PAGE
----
The Augmented Triad

I have been making edits so I can have short previews of the songs that will be on my Mountain, Move. album and heard something that I thought would be great to talk about. So, in this week’s post we will look at the augmented triad and how we can use it to creatively target notes in our improvisations. I love using the augmented triad because it does not have the typical triad sound. To many listeners it causes an unexpected, “whoa…what was that?” response. This makes it a great tool to have in your improv arsenal.

I know there are a number of beginner visitors, so we will take a brief look at the augmented triad itself. An augmented triad is simply a major triad with a raised 5th (see example below):

 

The augmented triad is a great candidate to use as a tool for targeting. I invite you to check out some of the many different previous posts on targeting on this site as well as my book, Targeting: Improvisation With Purpose to get a better understanding of how to fully utilize this concept. But, we will take a look at a few different ways you can use the augmented triad to target. The augmented triad is symmetrical. That means no matter which inversion you start on you will have an augmented triad. The examples below will be using the G (or B, or Eb) augmented triad over a V7-I pattern.

The first example takes the augmented triad in a descending order (starting on the “B”) and resolves up a half step to land on the root of the I chord (Cmaj9):

The second example is an infamous lick that you will hear many great improvisers using in their solos. In this case, the augmented triad doesn’t directly lead into the targeted note (D). Instead of continuing down to the Eb (continuing the triad), the line resolves up to the D (which is the targeted note of the line…the 2nd/9th of the Cmaj9):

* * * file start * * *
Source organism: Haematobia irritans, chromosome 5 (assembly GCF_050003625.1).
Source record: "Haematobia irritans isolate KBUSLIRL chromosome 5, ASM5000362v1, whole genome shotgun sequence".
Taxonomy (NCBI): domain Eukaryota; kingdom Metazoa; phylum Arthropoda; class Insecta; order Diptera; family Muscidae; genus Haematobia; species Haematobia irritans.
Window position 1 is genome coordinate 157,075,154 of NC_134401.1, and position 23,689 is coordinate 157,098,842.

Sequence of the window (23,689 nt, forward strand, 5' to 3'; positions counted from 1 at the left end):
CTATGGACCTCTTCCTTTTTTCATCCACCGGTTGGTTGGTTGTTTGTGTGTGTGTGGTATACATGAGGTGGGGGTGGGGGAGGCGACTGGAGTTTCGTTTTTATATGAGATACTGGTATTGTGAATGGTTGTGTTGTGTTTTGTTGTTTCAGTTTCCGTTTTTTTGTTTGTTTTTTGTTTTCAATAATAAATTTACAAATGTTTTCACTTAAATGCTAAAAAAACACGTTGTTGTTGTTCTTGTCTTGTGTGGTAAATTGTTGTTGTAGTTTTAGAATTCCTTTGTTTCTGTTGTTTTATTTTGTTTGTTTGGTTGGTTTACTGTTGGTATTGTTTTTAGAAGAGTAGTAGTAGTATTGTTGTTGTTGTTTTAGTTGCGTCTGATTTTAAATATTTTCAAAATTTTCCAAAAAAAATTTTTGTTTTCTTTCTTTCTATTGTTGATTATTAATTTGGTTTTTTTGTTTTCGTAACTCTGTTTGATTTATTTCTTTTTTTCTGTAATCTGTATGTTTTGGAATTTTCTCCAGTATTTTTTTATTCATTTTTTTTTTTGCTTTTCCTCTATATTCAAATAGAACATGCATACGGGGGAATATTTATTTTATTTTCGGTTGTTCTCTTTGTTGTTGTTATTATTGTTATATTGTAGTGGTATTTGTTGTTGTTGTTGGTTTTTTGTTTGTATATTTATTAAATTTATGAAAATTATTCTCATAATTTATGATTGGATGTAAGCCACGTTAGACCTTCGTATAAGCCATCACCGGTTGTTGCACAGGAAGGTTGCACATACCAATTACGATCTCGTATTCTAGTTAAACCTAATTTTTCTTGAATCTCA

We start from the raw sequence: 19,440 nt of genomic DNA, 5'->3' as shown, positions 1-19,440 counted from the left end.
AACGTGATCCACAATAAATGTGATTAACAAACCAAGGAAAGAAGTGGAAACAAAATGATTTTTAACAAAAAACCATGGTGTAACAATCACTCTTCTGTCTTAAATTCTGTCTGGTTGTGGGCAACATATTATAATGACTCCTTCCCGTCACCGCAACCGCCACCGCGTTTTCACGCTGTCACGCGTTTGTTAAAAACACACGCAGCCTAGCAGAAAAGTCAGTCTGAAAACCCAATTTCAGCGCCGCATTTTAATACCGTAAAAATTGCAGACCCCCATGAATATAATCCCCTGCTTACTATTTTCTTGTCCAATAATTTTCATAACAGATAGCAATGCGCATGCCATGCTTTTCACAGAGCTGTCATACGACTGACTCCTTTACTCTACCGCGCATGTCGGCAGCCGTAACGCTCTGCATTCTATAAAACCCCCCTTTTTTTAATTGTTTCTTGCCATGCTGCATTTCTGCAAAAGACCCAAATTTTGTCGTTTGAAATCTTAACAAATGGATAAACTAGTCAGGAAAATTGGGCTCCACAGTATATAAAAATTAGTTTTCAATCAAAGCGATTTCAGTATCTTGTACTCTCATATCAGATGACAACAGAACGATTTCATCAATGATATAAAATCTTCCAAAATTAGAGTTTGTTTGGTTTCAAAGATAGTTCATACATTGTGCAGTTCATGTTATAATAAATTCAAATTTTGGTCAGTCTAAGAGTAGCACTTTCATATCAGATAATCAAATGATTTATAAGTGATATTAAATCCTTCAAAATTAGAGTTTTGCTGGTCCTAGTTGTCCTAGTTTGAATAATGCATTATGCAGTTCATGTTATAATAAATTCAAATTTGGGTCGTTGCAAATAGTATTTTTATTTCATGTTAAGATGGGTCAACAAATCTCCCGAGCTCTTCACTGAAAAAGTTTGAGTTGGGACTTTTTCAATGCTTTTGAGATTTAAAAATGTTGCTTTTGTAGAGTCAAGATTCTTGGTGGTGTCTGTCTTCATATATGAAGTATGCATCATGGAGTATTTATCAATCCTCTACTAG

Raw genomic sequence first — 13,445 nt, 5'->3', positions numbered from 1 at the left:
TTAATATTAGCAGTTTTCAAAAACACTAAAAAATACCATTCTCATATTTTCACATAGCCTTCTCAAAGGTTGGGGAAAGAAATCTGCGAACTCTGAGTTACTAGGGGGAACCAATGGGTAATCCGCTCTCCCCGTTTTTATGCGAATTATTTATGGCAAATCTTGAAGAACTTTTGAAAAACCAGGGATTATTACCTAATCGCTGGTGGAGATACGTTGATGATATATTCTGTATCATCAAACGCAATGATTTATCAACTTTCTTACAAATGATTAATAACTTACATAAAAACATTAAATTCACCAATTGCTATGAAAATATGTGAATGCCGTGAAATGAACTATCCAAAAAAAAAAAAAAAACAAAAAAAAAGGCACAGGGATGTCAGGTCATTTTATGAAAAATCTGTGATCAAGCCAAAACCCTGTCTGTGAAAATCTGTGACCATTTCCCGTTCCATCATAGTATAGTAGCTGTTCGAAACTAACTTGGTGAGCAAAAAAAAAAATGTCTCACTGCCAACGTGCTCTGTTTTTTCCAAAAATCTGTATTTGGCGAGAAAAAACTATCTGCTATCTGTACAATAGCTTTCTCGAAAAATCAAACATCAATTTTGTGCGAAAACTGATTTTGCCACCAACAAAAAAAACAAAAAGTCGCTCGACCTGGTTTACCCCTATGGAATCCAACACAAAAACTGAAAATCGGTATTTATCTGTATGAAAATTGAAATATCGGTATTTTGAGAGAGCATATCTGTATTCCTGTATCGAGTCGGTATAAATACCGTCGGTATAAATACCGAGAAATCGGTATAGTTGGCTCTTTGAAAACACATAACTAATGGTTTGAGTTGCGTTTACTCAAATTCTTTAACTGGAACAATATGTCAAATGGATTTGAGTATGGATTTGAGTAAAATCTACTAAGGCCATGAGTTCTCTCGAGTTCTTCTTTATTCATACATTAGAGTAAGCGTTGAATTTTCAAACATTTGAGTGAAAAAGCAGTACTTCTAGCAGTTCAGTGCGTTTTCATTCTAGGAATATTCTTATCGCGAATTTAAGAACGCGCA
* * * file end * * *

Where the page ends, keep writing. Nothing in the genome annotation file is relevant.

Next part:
Our final example uses the augmented triad with another targeting concept (the chromatic target) to target the 5th of the I chord (Cmaj9):

 

One of my favorite ways to use the augmented triad to target notes is over the V7-I harmonic movement. There are other ways to implement the augmented triad, but I wanted to share my favorite. For the V7-I movement you can think about it a number of different ways. For instance, you could think about using an augmented triad on the 5th of the I chord or the root of the V7 chord. You can think about using an augmented triad a half-step below the root of the I chord or the 3rd of the V7 chord. Or you can think about using an augmented triad a flat third from I chord or the b13 of the V7 chord. Whatever works best for you. One goal I try to reach with my students is to narrow things down so you have less to think about while playing.